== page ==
The recent ceremonial signing of a bill that will require that state agencies post annual reports identifying the federal funds received by each and the extent to which they are relied upon served as a reminder of the importance of government transparency.
Senate Bill 271 was signed officially on April 29, but Gov. Kevin Stitt gathered with co-authors Sen. Nathan Dahm and Rep. Kyle Hilbert and bill backers for a more formal signing to boost awareness of the law and its impact. Knowing how much federal funds a state agency receives and the extent to which it relies on those funds will present a better picture for taxpayers who care about state spending.
According to reporting from the Oklahoma Council of Public Affairs, Dahm, a Broken Arrow Republican, said lawmakers too often focus on appropriated funds while ignoring other funding sources state agencies regularly receive and use. That tendency apparently has been used by some as smoke and mirrors during the budgeting process.
Now there may be times when federal funds may make an agency appear flush with funds — the infusion of stimulus funds following the global market collapse in 2008, for example. Lawmakers must exercise caution to guard against taking punitive measures for temporary infusion of funds.
But overall, transparency in government should be the goal in every policy decision. And knowing what funds an agency has available and the extent to which it relies on those funds is a good thing — we look forward to reading those annual reports.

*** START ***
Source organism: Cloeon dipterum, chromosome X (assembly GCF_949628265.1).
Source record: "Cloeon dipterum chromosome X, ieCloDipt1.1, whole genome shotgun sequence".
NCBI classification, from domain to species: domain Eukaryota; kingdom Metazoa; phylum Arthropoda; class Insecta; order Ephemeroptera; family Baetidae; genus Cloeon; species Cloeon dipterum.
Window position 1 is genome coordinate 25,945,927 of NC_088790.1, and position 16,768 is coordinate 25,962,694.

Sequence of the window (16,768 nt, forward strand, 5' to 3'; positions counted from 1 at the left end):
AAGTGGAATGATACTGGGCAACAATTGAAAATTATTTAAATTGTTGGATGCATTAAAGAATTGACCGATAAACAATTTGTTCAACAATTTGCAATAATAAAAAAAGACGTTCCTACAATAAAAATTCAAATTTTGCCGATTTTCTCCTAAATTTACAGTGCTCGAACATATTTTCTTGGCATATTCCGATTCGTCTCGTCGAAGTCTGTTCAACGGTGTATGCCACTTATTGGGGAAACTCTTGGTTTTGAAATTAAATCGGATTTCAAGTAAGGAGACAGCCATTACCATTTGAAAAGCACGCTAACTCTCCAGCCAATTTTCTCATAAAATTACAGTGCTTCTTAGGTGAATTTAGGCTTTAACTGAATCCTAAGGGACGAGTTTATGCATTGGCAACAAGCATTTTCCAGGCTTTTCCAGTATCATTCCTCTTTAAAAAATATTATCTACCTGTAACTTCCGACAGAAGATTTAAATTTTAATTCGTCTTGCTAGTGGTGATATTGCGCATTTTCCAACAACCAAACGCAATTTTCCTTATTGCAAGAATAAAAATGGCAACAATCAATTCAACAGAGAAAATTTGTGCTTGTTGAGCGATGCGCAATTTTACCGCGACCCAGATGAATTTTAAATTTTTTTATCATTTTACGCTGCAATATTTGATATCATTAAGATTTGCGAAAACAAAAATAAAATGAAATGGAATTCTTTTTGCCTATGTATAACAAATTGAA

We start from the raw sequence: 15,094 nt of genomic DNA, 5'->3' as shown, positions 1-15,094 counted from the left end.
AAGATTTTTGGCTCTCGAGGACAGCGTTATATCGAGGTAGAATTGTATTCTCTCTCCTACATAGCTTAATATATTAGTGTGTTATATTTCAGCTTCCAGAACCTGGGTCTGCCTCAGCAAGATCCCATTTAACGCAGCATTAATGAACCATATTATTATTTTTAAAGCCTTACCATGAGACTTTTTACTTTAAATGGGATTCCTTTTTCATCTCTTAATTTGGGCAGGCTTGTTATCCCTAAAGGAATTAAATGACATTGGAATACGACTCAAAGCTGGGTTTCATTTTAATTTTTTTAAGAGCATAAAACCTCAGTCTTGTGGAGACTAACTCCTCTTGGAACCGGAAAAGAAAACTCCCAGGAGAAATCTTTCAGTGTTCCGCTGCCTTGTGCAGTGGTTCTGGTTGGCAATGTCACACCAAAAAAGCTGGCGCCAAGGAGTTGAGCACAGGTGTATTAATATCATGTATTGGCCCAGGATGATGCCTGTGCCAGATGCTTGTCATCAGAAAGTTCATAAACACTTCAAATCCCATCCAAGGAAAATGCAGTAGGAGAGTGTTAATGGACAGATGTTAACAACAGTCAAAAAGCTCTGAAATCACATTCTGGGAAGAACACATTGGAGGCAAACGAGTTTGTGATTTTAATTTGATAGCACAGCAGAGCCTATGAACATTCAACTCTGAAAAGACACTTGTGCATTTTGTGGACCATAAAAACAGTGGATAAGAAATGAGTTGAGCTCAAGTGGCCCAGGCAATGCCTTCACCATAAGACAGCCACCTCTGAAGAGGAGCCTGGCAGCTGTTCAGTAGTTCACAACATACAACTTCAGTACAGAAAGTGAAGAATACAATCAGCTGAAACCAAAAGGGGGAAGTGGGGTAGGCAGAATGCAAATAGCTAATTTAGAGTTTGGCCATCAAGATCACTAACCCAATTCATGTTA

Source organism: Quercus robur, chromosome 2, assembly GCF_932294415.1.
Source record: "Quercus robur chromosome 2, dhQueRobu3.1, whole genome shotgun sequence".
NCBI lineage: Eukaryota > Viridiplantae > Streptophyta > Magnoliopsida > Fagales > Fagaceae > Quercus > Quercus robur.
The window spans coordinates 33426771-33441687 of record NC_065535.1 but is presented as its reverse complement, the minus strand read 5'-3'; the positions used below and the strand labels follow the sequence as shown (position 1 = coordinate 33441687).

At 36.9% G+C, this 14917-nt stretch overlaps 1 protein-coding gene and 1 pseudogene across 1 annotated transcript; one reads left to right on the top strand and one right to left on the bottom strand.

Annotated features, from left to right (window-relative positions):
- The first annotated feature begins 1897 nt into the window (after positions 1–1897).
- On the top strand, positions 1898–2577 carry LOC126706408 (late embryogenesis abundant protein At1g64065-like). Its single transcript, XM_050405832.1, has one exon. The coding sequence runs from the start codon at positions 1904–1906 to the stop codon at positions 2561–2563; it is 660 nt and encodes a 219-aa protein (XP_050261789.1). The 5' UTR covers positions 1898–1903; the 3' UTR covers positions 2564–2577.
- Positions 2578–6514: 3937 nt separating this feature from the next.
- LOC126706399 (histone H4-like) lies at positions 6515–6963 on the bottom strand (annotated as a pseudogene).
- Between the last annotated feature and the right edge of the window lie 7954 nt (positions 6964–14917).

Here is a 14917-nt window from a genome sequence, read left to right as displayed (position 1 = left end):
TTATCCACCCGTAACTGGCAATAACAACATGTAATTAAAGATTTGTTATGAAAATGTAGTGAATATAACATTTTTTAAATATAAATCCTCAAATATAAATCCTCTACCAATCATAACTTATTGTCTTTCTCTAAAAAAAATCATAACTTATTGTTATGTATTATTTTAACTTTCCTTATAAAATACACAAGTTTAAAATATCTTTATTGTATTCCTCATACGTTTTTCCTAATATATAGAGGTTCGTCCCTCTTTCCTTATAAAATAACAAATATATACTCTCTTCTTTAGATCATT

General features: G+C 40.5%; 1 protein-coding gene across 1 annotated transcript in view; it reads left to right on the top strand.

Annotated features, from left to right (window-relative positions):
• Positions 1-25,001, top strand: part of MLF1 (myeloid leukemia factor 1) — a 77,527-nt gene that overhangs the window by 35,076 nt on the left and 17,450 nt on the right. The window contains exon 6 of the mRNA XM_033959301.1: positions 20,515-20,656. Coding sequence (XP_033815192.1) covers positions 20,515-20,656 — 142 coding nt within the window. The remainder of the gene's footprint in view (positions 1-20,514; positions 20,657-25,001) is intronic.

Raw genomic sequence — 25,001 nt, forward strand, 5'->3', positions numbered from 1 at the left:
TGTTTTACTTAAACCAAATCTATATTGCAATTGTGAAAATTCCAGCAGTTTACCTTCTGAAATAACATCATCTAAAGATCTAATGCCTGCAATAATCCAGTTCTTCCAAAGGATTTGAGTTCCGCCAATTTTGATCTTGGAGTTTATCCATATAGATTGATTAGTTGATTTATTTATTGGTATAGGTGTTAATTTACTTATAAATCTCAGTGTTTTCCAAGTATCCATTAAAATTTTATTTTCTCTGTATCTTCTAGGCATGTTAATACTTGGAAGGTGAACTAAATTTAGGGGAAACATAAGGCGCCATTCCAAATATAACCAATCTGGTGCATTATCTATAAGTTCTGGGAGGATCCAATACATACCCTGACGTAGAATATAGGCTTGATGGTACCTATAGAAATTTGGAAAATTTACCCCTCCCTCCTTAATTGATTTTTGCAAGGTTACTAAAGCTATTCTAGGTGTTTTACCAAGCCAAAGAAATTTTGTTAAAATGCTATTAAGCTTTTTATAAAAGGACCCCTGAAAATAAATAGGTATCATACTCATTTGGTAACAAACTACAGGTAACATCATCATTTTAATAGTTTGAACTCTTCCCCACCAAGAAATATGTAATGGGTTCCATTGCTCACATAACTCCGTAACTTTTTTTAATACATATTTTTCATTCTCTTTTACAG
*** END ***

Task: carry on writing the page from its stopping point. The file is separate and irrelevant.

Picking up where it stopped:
Tulsa World. Aug. 13, 2019.
— Stitt pushes toward a $2 billion reserve in a state that can't provide adequate government services
The state's budget accountants have wrapped up the balance sheet on fiscal year 2019, and it came with a nice gift for the state's future.
General revenue funds came in 5.5 percent over the projections used to write the budget for the year that ended June 30, meaning the state had an extra $354.6 million. By law, that is deposited to the constitutional "Rainy Day" fund.
That puts the fund over $800 million, an all-time high.
Gov. Kevin Stitt says that's not enough. Last year, at the governor's insistence, the Legislature left unspent $200 million that was available for appropriation. In the state's news release announcing the end-of-the-fiscal-year balances, Stitt said his goal is to build the state's reserves to $2 billion.
There's obvious wisdom in planning for bad times. We all remember the past decade. And if the state budget were in the right place, building a bigger reserve would be the right choice, but that's not the case.
Due to unwise cuts in the state income taxes and a long state recession, Stitt inherited a government that was starved for funding. Successive years of budget cuts and budget failures meant public schools, state colleges and universities, health and mental health programs remain far short of where they should be. One good year doesn't provide the kind of repair needed.
Not to be too cynical, but why stop at $2 billion? Why not dedicate all state growth revenue to reserves? Why not cut appropriations so we can have a $3 billion reserve or more?
The reason is that the business of state government isn't building a bigger reserve. The job is meeting the state's legitimate needs for basic government service. Until we meet that standard, the governor should keep his desire for more savings in perspective.